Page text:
SN Debate Team: Top non-QB Heisman threat, winningest first-year coach, best September game and more
Week Zero is just over the horizon, so we felt like it was time to bang around some preseason topics at the Sporting News office. The Debate Team has gathered to discuss the Heisman, first-year coaches and transfer QBs.
There should also be some intriguing conference races to track, plus we have a loaded September full of prime-time matchups to get the season up to speed quickly. Away we go.
Which non-QB will finish highest in Heisman race?
Bill Bender: Bijan Robinson, RB, Texas
Najee Harris scored 50 TDs the last two years with Steve Sarkisian as Alabama’s offensive coordinator. Now Sarkisian goes to Texas, where he has a super-talented sophomore running back who averaged 8.2 yards per carry as a freshman and was a reliable pass-catcher, too. I’m all in on Robinson putting up huge numbers against Big 12 defenses. Robinson could have a season like D’Onta Foreman in 2016, but this would get more Heisman attention.
Mike DeCourcy: Breece Hall, RB, Iowa State
I want to say Chris Olave, because he brings it every game and it’s impressive that he chose to run it back for his senior year with the Buckeyes. But OSU tends to spread out its catches over so many elite wide receivers that Olave might struggle to get Heisman-eye-catching numbers. Hall will not. The only question is how much work the Cyclones choose to present to Hall, and how well his line blocks for him.
Bill Trocchi: Justyn Ross, WR, Clemson
The Heisman is made for Hollywood stories, right? Ross missed all of 2020 not because of COVID-19, but a discovery of a congenital fusion in his spine that required surgery. It was uncertain whether he would resume his career, but Ross was cleared to play just before the season, and has a chance to put up some video-game numbers if quarterback D.J. Uiagalelei lives up to the hype. He had 865 yards and 8 TDs two years ago as a No. 2 WR behind Tee Higgins.
Which first-year coach will have the most wins?
Bender: Gus Malzahn, UCF
UCF was 35-4 from 2017-19 before finishing 6-4 in 2020 with Josh Heupel. Gus Malzahn takes over after yearly hot seat temperature checks in Auburn, and his offense should be a fit for the Knights and quarterback Dillon Gabriel. The non-conference schedule features matchups against Boise State and Louisville, and that won’t be easy. But Malzahn will have more success in the AAC than the crop of first-year coaches in the SEC, which includes Heupel at Tennessee and Bryan Harsin at Auburn. Can we get UCF against an SEC school in bowl season?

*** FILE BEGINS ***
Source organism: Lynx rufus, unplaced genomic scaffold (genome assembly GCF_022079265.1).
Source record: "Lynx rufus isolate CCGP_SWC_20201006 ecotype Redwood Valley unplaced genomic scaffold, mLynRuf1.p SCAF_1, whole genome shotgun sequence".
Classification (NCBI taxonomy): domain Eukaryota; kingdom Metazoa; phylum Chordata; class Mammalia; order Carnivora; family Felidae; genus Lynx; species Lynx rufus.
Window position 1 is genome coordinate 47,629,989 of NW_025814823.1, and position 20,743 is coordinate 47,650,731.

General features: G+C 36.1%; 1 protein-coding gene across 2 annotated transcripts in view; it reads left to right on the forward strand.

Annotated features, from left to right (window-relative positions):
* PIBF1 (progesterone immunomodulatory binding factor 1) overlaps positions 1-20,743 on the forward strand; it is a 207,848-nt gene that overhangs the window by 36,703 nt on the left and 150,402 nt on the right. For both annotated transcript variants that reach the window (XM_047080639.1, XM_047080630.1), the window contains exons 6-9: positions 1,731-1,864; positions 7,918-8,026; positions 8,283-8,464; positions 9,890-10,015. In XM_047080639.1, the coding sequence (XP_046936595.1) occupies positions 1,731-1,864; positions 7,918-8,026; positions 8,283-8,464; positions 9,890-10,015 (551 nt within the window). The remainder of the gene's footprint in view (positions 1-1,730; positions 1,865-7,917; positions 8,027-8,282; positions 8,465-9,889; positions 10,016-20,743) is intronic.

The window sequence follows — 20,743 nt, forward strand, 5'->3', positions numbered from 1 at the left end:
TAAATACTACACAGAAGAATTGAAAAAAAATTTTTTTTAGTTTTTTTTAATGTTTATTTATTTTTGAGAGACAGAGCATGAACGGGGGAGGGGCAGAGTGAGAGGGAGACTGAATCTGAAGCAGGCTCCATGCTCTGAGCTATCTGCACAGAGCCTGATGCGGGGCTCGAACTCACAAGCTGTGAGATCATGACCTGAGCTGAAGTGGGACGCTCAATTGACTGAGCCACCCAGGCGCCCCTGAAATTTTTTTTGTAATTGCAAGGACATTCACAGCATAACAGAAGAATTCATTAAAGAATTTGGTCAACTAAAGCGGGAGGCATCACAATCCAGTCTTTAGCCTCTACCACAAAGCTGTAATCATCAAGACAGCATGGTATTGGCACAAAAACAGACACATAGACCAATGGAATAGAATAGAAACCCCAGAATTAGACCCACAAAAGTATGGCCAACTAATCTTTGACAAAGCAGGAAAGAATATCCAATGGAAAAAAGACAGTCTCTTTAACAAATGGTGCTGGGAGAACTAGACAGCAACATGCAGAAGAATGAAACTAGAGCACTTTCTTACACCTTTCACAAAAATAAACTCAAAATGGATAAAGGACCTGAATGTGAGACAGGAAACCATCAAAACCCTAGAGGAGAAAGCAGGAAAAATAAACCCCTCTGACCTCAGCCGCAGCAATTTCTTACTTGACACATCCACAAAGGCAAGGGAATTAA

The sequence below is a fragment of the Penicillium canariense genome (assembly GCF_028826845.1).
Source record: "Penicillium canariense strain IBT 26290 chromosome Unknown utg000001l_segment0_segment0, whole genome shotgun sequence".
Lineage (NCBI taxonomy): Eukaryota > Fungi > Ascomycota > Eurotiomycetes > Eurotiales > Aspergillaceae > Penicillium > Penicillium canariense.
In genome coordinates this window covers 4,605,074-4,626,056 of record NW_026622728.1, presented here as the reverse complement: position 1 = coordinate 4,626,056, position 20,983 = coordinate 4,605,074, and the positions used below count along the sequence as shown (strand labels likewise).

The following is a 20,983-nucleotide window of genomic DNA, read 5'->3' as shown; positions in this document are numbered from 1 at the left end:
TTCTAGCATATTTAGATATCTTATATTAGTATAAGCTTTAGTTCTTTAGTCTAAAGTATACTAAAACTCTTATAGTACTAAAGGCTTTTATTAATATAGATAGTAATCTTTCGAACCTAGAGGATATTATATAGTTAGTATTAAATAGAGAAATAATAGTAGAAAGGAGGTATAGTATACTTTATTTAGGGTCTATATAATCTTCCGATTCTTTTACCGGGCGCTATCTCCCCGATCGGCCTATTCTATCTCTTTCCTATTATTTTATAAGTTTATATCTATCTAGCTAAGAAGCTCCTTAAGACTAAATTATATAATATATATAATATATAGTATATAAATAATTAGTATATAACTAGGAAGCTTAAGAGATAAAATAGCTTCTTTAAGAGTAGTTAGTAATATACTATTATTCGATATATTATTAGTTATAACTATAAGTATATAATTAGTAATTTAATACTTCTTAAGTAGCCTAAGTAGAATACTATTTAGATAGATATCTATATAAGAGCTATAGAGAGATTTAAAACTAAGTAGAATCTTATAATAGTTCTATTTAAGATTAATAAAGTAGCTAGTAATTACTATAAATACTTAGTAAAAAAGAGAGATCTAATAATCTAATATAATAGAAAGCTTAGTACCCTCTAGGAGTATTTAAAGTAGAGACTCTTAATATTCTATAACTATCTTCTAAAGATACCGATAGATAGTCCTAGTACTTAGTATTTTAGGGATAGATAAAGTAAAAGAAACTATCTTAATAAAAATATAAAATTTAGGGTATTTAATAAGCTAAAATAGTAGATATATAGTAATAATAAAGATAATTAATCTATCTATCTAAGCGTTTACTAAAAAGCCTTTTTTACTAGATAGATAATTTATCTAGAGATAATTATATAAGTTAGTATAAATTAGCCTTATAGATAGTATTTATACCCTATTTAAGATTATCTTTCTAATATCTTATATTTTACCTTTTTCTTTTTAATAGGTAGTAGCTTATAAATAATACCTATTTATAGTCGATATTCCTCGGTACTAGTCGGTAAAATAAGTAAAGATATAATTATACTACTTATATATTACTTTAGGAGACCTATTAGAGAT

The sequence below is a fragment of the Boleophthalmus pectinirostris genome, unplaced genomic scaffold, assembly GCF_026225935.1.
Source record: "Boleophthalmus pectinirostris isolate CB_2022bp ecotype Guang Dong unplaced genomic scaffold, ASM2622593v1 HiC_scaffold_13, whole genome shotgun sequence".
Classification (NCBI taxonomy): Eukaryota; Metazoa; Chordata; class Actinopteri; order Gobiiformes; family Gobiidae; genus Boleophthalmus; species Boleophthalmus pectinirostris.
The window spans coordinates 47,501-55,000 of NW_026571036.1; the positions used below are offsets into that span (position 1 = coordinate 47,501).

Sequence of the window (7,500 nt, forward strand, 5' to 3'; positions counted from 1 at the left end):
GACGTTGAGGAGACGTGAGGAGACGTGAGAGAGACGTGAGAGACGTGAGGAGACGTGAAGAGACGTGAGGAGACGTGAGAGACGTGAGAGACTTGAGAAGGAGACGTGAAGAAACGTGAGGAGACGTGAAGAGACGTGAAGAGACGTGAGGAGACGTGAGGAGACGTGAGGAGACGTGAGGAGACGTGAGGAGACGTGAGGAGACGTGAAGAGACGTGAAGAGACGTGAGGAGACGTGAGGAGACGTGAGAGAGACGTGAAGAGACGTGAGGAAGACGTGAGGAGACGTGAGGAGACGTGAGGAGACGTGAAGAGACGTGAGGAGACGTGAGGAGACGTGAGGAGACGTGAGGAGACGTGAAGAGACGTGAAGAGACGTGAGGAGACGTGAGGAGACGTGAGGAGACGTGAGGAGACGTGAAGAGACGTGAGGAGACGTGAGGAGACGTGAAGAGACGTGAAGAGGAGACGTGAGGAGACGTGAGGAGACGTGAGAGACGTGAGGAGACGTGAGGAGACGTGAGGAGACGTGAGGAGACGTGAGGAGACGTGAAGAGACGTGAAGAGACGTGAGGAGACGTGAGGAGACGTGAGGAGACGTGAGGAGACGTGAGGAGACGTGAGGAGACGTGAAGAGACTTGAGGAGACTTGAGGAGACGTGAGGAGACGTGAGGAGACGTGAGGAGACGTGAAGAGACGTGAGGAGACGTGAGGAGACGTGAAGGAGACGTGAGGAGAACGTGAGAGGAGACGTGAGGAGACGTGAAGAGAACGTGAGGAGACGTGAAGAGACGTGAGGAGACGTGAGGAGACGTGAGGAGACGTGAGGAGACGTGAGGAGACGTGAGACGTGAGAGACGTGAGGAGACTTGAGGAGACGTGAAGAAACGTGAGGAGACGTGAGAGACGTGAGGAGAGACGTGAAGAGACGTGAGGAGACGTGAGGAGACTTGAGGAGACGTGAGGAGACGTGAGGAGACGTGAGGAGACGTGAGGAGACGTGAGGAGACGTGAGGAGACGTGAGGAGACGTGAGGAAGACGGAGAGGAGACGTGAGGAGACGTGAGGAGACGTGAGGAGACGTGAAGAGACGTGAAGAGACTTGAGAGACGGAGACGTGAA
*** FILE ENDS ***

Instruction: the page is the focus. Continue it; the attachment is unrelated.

He steps into a sweet situation with Dillon Gabriel to run the show at QB, a variety of veteran options around him and an intact offensive line to protect him. He’s got seven home games, including the rivalry game against USF. It wouldn’t surprise me if he pushed double-digits in his first lap around the American. The challenge will be in the future, whether he can avoid the Tuberville trap – failing to understand that recruiting to this league takes actual work and not simply phoning it in for a comfortable paycheck.
Trocchi: Steve Sarkisian, Texas
No, Texas is not a top 10 program and hasn’t been for quite some time, but there is no reason to believe the Horns won’t win 9-10 games this season, and that should be good enough to win this Texas-Auburn-UCF race. Oklahoma and Iowa State will be stiff challenges, but Texas should be favored in every other game this season. Bijan Robinson is a nice safety net for a first-year coach.
Which transfer quarterback will get the most wins as a starter?
Bender: Charlie Brewer, Utah
Charlie Brewer takes over at Utah for a program that has enjoyed seven straight winning seasons in the Pac-12. Brewer was a four-year starter at Baylor. He’s experienced, doesn’t turn the ball over often and offers more in the running game than it seems. He should fit in well for the Utes, who are trying to get back to the top of the Pac-12 South Division. Notre Dame’s Jack Coan is probably a better answer here, but Brian Kelly’s propensity to swap quarterbacks is a factor in my decision.
How nice it would be to say McKenzie Milton with some degree of confidence. Hard to imagine anyone deserving it more, after what he went through with his 2018 leg injury. He hasn’t played since then, however, and there’s not even a guarantee he wins the Florida State quarterback job. Brewer has a four-year track record as a starter at Baylor and he should continue to do well with the Utes.